Qualified sleep expert Olivia Arezzolo explains how different ‘types’ have naturally different windows of alertness and fatigue, and by harnessing these we can make sure we’re optimising our schedule to get the most out of each day. What’s yours?
Sleep: it’s free. And we all want more of it, so why is it so hard to get? Specifically – that consistent, restorative, uninterrupted, eight-hours-a-night kinda sleep. Which is why we’ve enlisted Sydney-based sleep expert Olivia Arezzolo to solve our myriad of sleep concerns with our new editorial series Sleep Well Wednesdays. Check back each week and you’ll be off to the land of nod before you know it.
Productivity: it’s the new black since our (partial) transition to working from home. And even if you’re eating brain boosting food, listening to binaural beats and even reinventing your office space, there’s a very integral part of the productivity puzzle that you may not have covered yet: sleep.
But rather than just generally improving your sleep to increase your productivity, you can see even better results by tailoring your daily patterns to your specific sleep chronotype. Sounds good, right? Right.
Read on – before another unproductive day passes.
What is a chronotype?
A chronotype is a biological disposition to wake and sleep at particular times. As governed by your circadian rhythm, it when your body releases the sleep/wake hormones such as melatonin, which makes you sleepy, and cortisol, which makes you feel alert.
How does your chronotype impact your productivity?
Essentially if you know your chronotype, you should maximise the challenging tasks done within your ‘best’ or most energetic window of time each day. Once that window ends, give yourself a brief time out – and couple it with a cortisol-raising activity. Even though cortisol is a stress hormone, if leveraged correctly it can be used to boost energy.
How do you identify your chronotype?
Ask yourself, when am I most alert and when am I most fatigued? Of course, this can be hard to answer if your hours are dictated by someone else. However, consider if you could dictate your own schedule, or how you operate best on the weekends.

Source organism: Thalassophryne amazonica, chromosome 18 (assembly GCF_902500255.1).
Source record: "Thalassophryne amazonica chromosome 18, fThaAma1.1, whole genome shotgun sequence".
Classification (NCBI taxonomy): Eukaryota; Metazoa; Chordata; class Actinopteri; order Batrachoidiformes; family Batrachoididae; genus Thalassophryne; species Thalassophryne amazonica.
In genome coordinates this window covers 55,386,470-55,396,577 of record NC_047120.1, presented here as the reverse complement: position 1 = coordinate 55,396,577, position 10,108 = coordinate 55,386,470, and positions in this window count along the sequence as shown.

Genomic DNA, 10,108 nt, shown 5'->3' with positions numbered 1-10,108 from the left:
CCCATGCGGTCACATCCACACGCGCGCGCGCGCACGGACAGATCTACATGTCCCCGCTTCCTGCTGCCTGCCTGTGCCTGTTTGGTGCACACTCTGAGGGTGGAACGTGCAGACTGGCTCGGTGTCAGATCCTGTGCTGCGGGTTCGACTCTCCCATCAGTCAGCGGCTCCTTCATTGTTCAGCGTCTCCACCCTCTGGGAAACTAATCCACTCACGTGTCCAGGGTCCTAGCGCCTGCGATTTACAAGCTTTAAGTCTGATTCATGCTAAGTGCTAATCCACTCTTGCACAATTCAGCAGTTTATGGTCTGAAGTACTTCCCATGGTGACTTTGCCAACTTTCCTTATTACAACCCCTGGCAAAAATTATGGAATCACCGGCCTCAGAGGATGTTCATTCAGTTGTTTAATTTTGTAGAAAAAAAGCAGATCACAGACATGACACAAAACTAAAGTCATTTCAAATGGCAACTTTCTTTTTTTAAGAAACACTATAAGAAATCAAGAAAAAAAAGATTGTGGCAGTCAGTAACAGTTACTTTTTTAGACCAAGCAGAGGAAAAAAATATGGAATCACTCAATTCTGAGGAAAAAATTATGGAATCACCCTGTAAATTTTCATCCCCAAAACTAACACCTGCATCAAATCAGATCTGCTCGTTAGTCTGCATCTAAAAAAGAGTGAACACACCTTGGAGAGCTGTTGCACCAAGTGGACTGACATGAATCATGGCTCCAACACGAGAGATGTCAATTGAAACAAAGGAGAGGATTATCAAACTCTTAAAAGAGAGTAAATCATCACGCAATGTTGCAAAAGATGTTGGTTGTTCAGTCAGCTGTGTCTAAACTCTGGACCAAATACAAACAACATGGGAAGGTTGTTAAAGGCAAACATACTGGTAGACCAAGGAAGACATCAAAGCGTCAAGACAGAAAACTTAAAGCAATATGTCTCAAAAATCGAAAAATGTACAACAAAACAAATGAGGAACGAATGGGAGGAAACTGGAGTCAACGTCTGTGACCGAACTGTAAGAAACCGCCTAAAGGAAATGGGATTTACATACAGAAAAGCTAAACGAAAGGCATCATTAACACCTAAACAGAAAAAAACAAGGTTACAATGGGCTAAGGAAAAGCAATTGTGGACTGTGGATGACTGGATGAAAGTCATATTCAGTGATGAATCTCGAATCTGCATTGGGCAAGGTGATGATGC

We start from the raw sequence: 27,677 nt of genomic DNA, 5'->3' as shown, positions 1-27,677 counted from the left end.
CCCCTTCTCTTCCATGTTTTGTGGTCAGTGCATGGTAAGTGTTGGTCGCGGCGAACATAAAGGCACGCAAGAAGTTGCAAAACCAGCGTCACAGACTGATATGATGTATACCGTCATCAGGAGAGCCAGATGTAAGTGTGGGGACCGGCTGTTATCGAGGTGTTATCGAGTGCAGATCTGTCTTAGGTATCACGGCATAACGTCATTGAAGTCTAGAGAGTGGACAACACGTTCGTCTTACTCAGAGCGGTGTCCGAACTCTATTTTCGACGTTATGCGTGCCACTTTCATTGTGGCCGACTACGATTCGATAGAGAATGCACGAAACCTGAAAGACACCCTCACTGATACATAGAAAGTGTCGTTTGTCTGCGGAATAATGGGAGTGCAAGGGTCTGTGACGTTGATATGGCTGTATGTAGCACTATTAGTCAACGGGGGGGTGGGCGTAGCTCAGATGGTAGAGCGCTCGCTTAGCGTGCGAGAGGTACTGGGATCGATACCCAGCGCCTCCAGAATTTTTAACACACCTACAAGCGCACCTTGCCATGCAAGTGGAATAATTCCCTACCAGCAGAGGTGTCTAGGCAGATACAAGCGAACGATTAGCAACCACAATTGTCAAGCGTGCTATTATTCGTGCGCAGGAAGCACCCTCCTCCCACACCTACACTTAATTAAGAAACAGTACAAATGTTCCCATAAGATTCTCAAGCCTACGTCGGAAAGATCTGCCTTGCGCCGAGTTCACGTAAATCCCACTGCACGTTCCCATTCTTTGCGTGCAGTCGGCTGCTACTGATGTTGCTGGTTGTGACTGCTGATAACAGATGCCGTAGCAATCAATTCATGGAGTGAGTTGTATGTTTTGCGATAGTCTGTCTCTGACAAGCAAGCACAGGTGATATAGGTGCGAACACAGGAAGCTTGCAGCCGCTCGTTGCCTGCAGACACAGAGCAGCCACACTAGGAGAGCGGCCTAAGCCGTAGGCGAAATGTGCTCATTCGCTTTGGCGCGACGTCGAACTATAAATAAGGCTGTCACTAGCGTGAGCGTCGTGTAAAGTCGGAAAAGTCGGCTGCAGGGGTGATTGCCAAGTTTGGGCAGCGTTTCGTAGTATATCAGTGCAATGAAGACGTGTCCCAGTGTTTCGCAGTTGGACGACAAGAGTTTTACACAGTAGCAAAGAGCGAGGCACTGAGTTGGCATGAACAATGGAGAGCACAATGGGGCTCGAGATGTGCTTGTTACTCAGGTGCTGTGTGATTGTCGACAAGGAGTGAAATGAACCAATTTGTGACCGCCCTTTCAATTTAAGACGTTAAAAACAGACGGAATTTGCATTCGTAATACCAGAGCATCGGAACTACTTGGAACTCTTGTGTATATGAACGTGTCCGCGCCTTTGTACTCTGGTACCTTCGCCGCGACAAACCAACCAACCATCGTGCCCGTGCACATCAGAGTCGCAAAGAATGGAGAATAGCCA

You are a lion if…
You are… most alert between 7am-12pm and most fatigued between 7pm-12am.
You are a bear if…
If you are most alert between 10am-4pm and most fatigued before or after these times.
You are a wolf if…
You are most alert between 2pm-8pm and most fatigued between 7am-1pm.
You are a dolphin if…
You are most alert in the late evening, after 10pm, and most fatigued throughout the day.
How to boost productivity, according to your chronotype?
Best time to boost your productivity: Late morning
What to do: Feel free to reach for cup of coffee, hot chocolate, caffeinated tea or peppermint tea. As it’s still hours before you are going to bed, you’ll have plenty of time for the caffeine to be eliminated from your system without sabotaging your sleep. And if you’re trying to avoid caffeine, opt for peppermint tea – studies show it can reduce daytime fatigue.
Best time to boost your productivity: Mid-afternoon
What to do: Exercise. Research shows a brief bout of exercise (say, 10 minutes of stair climbing) provided a greater boost in energy than an espresso. Really.
Best time to boost your productivity: Morning
What to do: Have team meetings. Psychologically, interacting with others for collective goals can give you the pep you need – and overcome your own internal fatigue.
Best time to boost your productivity: It varies
What to do: Nap for 20 minutes (without caffeine, please) or meditate. As dolphins are the most likely to suffer insomnia, it’s possible you don’t just need an energy boost – you actually need more sleep.
Olivia Arezzolo is a sleep expert who holds a Bachelor of Social Science (Psychology); Certificate of Sleep Psychology, Diploma of Health Science (Nutritional Medicine); Certificate of Fitness III + IV. You can find her online here.